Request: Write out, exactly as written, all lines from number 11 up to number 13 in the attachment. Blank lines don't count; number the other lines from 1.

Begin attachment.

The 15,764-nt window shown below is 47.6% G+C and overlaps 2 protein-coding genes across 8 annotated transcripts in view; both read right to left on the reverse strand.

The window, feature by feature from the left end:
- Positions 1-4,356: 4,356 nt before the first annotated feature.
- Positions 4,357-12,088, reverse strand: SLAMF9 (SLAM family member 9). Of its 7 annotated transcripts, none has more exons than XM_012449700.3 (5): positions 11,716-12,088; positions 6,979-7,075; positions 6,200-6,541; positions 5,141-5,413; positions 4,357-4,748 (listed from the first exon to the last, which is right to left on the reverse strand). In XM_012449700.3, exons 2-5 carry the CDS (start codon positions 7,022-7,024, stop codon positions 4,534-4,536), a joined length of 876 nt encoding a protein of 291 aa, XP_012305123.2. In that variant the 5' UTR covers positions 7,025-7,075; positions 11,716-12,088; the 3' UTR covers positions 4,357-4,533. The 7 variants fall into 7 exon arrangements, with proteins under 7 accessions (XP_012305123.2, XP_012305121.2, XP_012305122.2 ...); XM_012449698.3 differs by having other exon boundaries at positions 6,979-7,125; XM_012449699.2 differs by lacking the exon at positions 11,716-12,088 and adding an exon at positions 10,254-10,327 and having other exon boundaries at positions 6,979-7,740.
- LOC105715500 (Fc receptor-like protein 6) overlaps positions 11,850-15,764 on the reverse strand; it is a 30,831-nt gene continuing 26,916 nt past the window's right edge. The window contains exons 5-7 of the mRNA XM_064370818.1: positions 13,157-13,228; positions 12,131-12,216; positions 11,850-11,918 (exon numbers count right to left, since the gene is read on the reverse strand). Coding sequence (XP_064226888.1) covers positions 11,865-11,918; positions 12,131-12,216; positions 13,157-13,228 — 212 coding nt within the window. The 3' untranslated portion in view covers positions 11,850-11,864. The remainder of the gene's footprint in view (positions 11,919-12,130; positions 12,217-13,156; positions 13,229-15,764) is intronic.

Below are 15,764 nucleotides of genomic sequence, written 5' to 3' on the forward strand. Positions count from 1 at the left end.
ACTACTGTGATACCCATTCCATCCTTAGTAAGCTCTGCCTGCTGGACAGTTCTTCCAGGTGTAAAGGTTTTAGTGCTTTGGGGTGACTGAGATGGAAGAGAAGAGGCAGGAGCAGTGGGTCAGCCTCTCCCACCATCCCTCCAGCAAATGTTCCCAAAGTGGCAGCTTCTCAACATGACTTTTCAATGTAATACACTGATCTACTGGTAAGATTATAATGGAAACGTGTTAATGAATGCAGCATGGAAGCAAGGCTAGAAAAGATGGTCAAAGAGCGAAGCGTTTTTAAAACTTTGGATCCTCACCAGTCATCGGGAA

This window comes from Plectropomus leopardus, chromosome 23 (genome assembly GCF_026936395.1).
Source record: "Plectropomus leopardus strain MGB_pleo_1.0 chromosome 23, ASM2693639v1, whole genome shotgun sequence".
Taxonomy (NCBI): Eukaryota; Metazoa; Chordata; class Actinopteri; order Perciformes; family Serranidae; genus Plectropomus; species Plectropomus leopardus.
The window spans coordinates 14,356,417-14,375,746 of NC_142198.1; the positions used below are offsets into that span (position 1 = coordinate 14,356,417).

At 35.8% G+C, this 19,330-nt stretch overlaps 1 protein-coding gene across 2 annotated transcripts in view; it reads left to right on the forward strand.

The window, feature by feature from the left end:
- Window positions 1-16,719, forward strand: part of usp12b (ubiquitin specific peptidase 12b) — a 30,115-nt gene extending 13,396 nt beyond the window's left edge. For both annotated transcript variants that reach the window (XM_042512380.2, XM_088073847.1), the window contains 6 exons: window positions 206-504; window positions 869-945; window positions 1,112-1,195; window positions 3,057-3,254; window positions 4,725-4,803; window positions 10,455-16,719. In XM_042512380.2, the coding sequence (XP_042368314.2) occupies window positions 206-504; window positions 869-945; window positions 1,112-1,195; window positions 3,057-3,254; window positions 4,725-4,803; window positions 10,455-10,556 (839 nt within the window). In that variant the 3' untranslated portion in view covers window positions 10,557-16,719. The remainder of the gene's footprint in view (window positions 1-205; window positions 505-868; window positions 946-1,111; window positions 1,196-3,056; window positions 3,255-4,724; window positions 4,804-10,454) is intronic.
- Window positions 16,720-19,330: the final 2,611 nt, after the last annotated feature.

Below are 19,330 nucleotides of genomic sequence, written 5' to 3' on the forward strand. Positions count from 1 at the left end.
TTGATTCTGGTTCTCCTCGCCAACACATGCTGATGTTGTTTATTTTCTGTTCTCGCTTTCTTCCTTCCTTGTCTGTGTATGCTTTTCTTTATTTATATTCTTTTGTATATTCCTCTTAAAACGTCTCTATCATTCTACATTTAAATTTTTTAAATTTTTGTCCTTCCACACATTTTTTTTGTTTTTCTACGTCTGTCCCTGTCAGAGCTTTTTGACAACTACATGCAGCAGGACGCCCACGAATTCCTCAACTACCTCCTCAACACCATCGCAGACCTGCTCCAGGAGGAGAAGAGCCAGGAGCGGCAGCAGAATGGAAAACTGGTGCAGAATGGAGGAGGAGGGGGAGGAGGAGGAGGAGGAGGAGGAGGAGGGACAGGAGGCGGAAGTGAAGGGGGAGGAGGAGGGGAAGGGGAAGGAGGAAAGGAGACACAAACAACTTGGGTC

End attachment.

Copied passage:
The window spans coordinates 14,356,417-14,375,746 of NC_142198.1; the positions used below are offsets into that span (position 1 = coordinate 14,356,417).

At 35.8% G+C, this 19,330-nt stretch overlaps 1 protein-coding gene across 2 annotated transcripts in view; it reads left to right on the forward strand.

The window, feature by feature from the left end: